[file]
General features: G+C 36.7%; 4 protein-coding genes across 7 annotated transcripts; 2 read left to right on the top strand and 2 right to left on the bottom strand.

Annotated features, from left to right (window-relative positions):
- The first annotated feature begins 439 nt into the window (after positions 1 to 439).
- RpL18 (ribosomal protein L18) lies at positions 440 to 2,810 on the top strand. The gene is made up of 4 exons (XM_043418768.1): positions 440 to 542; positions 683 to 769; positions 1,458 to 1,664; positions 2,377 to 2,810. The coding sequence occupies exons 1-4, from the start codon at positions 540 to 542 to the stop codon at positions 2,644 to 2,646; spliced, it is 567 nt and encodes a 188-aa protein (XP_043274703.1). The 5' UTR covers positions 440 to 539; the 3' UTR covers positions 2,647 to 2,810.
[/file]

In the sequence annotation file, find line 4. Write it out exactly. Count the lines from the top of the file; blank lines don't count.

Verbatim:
- RpL18 (ribosomal protein L18) lies at positions 440 to 2,810 on the top strand. The gene is made up of 4 exons (XM_043418768.1): positions 440 to 542; positions 683 to 769; positions 1,458 to 1,664; positions 2,377 to 2,810. The coding sequence occupies exons 1-4, from the start codon at positions 540 to 542 to the stop codon at positions 2,644 to 2,646; spliced, it is 567 nt and encodes a 188-aa protein (XP_043274703.1). The 5' UTR covers positions 440 to 539; the 3' UTR covers positions 2,647 to 2,810.